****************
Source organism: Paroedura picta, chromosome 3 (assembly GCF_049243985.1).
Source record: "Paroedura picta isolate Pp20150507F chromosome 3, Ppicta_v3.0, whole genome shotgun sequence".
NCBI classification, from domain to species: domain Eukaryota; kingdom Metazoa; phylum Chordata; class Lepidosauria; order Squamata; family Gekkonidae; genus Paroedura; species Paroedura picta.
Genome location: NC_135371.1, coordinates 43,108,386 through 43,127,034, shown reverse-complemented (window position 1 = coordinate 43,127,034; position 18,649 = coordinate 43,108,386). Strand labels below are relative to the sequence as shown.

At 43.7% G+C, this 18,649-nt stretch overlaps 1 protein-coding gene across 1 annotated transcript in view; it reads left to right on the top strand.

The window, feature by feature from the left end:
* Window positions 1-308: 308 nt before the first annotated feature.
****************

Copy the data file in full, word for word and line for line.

Source organism: Paroedura picta, chromosome 3 (assembly GCF_049243985.1).
Source record: "Paroedura picta isolate Pp20150507F chromosome 3, Ppicta_v3.0, whole genome shotgun sequence".
NCBI classification, from domain to species: domain Eukaryota; kingdom Metazoa; phylum Chordata; class Lepidosauria; order Squamata; family Gekkonidae; genus Paroedura; species Paroedura picta.
Genome location: NC_135371.1, coordinates 43,108,386 through 43,127,034, shown reverse-complemented (window position 1 = coordinate 43,127,034; position 18,649 = coordinate 43,108,386). Strand labels below are relative to the sequence as shown.

At 43.7% G+C, this 18,649-nt stretch overlaps 1 protein-coding gene across 1 annotated transcript in view; it reads left to right on the top strand.

The window, feature by feature from the left end:
* Window positions 1-308: 308 nt before the first annotated feature.